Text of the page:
My Perfectionist Confession

My last post was on April 20th of this year.

Every time I go to view my blog, I cringe at what I see. The pictures, the content. It’s just not…right. What I mean is, it’s not perfect.

I have a long list of things I want to share, but I wonder: does it matter? Should I share the things I have to say? Even now, as I write this, I can’t help but hit the backspace button more than the letters. For all intents and purposes, these words are what I mean to say. But they aren’t as eloquent as I would like them to be. So, what’s the point of even writing at all?

This is why I haven’t posted since April 20th. This is why, for awhile, I rarely posted on Instagram. And why I still archive posts when they don’t fit into my feed’s aesthetic. It’s why I’ve given up on writing my book for now.

The thing is, life isn’t perfect. I journaled tonight, and I tried something new. As I sketched and drew, I nearly threw the paper away with the other ten scrapped pages. But then I continued. I got creative, I let myself make the mistakes I knew I would make. And when I finished, I looked at the whole picture. You know what I saw?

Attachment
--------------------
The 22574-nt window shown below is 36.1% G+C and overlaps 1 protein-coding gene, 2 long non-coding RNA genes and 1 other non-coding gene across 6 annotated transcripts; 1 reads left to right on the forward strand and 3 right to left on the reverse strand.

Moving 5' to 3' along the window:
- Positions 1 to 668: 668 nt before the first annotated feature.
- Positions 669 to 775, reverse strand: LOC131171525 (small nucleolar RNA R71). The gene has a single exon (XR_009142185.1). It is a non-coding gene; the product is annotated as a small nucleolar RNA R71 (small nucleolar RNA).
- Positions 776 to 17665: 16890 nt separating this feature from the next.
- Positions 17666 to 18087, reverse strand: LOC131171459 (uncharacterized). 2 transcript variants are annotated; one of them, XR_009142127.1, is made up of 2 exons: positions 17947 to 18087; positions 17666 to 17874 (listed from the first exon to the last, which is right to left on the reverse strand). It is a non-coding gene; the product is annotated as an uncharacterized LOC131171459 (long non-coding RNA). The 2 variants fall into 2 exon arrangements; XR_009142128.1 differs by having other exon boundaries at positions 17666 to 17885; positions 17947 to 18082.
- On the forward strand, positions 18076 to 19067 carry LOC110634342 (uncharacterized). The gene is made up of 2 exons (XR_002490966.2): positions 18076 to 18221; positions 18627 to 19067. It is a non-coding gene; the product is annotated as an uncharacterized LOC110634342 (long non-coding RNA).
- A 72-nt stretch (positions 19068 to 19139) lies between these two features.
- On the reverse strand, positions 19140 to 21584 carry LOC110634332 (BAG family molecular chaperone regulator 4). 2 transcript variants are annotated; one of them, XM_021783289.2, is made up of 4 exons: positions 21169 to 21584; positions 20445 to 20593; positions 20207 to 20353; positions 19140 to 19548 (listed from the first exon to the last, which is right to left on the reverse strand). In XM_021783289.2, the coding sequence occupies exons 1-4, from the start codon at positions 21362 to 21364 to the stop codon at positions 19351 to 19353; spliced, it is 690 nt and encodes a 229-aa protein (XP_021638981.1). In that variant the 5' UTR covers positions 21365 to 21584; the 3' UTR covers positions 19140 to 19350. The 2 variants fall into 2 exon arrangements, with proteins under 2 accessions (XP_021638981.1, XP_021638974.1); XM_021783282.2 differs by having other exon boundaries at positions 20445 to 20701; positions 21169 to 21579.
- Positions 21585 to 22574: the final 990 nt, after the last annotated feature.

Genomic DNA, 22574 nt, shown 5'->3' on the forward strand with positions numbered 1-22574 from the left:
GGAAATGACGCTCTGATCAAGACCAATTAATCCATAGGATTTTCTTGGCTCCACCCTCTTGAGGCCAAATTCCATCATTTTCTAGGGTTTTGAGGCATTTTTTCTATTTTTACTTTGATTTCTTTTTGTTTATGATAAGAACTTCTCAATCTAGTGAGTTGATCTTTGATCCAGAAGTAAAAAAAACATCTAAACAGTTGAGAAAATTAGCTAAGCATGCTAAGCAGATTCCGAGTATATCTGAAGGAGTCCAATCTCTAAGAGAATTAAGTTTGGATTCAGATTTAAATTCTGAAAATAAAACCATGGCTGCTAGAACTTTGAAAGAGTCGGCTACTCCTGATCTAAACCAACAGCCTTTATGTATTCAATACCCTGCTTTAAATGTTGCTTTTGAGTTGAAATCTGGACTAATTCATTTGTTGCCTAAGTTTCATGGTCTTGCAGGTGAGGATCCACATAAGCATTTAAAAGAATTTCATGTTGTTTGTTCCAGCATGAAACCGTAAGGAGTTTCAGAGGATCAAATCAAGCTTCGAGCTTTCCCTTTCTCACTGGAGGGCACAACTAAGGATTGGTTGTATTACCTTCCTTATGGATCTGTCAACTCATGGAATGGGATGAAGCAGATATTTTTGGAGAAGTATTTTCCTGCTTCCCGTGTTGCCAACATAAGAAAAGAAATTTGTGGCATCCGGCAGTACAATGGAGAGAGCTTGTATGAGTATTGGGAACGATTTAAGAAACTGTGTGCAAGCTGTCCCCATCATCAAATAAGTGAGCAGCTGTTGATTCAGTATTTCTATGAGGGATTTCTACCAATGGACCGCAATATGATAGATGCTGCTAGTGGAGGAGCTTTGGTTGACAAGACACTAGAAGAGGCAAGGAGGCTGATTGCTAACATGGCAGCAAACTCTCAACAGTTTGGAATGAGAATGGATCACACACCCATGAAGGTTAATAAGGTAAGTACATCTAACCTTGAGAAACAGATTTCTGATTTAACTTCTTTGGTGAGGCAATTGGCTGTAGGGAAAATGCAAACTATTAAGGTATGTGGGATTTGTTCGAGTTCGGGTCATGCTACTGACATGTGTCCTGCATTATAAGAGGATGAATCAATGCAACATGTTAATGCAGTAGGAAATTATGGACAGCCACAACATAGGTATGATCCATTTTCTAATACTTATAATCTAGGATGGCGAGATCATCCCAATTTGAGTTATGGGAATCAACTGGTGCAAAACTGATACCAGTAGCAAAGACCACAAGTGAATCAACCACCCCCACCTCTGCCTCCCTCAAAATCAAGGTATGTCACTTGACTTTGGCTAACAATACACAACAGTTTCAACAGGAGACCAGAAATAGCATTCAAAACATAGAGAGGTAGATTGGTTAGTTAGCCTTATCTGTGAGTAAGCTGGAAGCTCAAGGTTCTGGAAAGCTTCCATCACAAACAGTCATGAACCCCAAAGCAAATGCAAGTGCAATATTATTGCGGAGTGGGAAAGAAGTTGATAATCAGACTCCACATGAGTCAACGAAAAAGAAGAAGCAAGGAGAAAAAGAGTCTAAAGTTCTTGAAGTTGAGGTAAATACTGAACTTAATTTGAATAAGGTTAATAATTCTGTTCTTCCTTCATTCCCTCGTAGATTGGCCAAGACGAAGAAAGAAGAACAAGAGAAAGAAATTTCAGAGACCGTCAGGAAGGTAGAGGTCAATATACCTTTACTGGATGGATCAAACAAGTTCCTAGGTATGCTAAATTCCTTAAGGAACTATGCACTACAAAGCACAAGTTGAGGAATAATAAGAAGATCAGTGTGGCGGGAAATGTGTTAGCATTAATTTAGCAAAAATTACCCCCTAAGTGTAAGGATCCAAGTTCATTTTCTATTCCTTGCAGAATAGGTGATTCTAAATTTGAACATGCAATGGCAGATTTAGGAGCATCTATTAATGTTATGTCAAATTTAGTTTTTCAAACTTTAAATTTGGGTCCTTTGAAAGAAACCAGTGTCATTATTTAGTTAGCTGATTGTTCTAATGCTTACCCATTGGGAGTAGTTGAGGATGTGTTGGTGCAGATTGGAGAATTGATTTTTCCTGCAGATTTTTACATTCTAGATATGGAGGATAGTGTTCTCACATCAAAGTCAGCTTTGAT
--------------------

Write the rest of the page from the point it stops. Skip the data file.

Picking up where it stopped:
Perfection. 

Perfection isn’t in the details. It’s in the canvas as a whole. It’s in the collective moments that give us an experience.

Life is a series of events, of interactions and seconds and minutes and hours. It’s a collection of memories that we scrutinize and criticize. We look back, wondering what we could have done better, when the reality is there are no do-overs. If we constantly look back, we will never move forward. And if we strive only for perfection in the moment, we will never reach our full potential. Instead, we get caught up in the regrets, in the frustration. 

I don’t think I will ever let go of my need for perfection, but maybe letting go isn’t the answer. Maybe the answer is redefining what perfection is.

There are thousands upon thousands of blogs out there with perfect photos and perfect people and perfect clothes. I will never be on that level, reach that standard. This is something I’ve come to accept. 

Instead, perhaps a shift in mind, in redconsidering that ideal. It’s the collection of words that make a masterpiece, not the sentences on their own. It’s the brushtrokes painted, the music and the lyrics together. 

Maybe my perfection isn’t to put together that viral post that touches millions of people. Maybe it’s these words, coming from these hands and this heart. Maybe it’s this vision. Maybe, just maybe, the perfection is already there. 

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